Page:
What’s next: Pretty much any opener would be easier than last year’s assignment in Columbus, but the Beavers have an ideal situation with Oklahoma State visiting Corvallis: A Power Five opponent that maybe, just maybe, they can beat … Luton has more than enough support up front and talent around him to produce a respectable offense … The issues for OSU are whether the leaky defense can hold opponents under 40 early in the season (we’re skeptical) and whether it has the quality depth to hold foes under 50 late in the year, after injuries pile up (we’re extremely skeptical).


Spring game wrap: The lack of healthy offensive linemen forced Stanford to limit contact in an offense-vs.-defense format … K.J. Costello was solid, not dominant, but at least participated in the scrimmage (unlike last year) … There’s little clarity at running back, where Stanford must replace Bryce Love, or receiver, where JJ Arcega-Whiteside and Trent Irwin left a void. Both positions are stocked with options, all of them unproven … The defense outplayed the offense, with star cornerback Paulson Adebo in midseason form.


What’s next: For all the injuries, the Cardinal should have its key players available for training camp … There are a plethora of questions on offense as Stanford searches for playmakers and attempts to regain its mojo on the offensive line … We slotted the Cardinal in fourth place in our January projections and saw in the spring nothing to prompt a revision. The issues on offense, the lack of elite talent on the front seven and the brutal schedule form a daunting combination … Perhaps no team in the country plays a tougher first four games: The Cardinal opens with Northwestern (home), USC (road), UCF (road) and Oregon (home).


Spring game wrap: The Huskies mixed drills with full-contact, but let’s be honest: All eyes were on Jacob Eason whenever he set foot on the field. And the Georgia transfer who hasn’t played competitively since early in the 2017 season looked like he hadn’t played competitively since early in the 2017 season … Meanwhile, veteran Jake Haener is savvy and steady and pushing Eason for the Week One starting job … Because of the format and all the new faces on defense, it was difficult to get a feel for the front seven, but the secondary was stout. Might as well pencil the versatile Isaiah Gilchrist onto the Pac-12 all-conference team, if not in 2019 then 2020.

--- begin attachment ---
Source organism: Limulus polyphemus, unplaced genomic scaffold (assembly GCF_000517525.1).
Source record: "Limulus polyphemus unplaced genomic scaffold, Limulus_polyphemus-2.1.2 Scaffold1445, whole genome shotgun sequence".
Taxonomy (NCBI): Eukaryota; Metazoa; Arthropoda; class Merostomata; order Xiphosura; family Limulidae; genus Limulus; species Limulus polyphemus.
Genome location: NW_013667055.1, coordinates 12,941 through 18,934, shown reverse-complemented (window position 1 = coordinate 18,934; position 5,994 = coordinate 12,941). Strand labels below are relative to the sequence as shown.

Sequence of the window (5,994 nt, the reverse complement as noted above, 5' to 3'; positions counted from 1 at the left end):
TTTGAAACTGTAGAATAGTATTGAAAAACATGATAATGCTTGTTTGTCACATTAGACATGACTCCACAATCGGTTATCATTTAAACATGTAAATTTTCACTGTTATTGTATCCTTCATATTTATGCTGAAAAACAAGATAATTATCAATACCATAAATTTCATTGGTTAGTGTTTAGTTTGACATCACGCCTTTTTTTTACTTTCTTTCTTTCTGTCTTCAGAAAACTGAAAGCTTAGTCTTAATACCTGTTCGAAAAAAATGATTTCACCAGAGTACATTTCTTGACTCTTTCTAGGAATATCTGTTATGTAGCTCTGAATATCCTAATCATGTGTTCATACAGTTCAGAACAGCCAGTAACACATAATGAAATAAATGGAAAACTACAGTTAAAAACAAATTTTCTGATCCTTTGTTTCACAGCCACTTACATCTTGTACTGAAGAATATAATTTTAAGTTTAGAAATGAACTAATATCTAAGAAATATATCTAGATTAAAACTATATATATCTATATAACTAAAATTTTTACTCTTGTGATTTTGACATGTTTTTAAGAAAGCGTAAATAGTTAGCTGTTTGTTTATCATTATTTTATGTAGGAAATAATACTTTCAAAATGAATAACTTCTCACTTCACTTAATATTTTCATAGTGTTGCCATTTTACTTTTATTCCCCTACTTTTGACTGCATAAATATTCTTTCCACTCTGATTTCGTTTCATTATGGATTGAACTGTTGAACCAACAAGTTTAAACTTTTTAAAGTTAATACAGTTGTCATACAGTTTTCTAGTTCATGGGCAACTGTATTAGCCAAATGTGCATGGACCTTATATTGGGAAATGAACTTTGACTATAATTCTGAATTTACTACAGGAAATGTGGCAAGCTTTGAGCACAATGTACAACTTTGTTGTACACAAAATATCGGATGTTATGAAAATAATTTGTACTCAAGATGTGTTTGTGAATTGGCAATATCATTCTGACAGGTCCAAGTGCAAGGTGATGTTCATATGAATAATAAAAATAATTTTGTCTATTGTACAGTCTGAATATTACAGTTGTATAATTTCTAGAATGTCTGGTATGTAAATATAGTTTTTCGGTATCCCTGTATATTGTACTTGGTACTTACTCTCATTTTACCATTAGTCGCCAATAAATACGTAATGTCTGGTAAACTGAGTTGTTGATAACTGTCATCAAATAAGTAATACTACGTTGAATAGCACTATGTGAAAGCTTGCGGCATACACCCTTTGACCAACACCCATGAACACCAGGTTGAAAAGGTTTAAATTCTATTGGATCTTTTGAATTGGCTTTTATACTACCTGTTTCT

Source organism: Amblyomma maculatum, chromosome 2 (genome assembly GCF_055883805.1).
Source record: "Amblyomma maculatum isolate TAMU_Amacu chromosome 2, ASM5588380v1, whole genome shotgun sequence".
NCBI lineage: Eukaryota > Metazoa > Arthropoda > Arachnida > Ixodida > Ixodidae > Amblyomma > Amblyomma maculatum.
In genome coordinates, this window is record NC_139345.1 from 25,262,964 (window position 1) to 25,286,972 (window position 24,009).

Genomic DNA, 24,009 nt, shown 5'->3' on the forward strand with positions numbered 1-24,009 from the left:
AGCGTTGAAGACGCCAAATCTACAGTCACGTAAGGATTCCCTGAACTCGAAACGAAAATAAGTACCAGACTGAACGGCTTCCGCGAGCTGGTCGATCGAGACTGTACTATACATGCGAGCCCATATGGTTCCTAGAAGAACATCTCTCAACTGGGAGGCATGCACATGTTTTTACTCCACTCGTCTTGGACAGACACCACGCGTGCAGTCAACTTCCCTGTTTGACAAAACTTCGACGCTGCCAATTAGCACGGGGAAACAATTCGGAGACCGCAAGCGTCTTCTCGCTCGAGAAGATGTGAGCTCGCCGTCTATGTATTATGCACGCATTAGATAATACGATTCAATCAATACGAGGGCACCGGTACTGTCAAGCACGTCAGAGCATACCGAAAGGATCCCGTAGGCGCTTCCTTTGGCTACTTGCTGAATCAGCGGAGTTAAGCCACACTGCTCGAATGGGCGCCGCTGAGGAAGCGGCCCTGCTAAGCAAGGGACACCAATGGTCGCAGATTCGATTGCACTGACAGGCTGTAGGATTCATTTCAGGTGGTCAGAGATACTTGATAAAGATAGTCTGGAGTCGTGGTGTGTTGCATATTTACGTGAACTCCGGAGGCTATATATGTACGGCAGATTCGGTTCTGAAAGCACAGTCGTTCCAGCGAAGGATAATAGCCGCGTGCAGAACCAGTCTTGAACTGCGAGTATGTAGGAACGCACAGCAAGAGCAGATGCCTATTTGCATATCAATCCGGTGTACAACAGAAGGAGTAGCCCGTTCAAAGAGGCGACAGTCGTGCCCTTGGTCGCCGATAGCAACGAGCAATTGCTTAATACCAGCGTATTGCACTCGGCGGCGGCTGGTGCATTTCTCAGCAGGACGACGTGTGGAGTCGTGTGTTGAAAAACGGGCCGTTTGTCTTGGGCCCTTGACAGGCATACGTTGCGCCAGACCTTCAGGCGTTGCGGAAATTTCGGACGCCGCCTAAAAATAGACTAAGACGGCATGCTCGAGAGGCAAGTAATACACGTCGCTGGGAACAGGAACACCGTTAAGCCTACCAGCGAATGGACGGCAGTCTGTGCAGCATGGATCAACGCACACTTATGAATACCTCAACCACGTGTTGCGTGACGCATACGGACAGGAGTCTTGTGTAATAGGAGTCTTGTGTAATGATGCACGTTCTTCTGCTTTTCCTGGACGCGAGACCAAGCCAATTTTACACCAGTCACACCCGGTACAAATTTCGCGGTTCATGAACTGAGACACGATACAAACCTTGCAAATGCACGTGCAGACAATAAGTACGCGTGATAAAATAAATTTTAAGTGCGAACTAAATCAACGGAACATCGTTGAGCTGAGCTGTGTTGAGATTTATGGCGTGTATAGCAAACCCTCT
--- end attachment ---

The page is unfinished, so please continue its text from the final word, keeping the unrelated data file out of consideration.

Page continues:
What’s next: Matters that don’t involve the quarterback position but will be monitored here: Hunter Bryant’s knee, Trey Adams’ back, the use of the tailback Sean McGrew in the passing game (to complement Salvon Ahmed) and the emergence of edge pressure: UW was 100th in the nation in sacks last season, which might come as a surprise to many … The Huskies have one game to get sharp, feisty Eastern Washington, before they host Cal in Week Two (and attempt to score more than 10 points).

Washington State

Spring game wrap: Entertaining, competitive and eye-opening for anyone who hadn’t seen Anthony Gordon on a daily basis this spring. The senior was the best quarterback on the field, mixing mobility with pinpoint passes (and three touchdowns) … Tailback Max Borghi played for both teams (Crimson and Gray), a fitting role given the load he’ll carry in the fall … The Cougars looked vulnerable on the defensive perimeter, which isn’t surprising given the attrition at cornerback … The pocket-collapsing pressure from the defensive right edge was something we rarely saw with Andre Dillard at left tackle.

What’s next: Finalizing the quarterback rotation. While Gordon is the apparent leader, Eastern Washington transfer Gage Gubrud will compete in training camp (assuming full health) … With Borghi and what might be the best group of receivers of the Mike Leach era, the Cougars won’t lack for Air Raid playmakers … If Gordon/Gubrud is efficient and the defense approaches its level from the previous two season, WSU should contend in the North … Don’t dismiss the road schedule: Salt Lake City, Eugene and Seattle.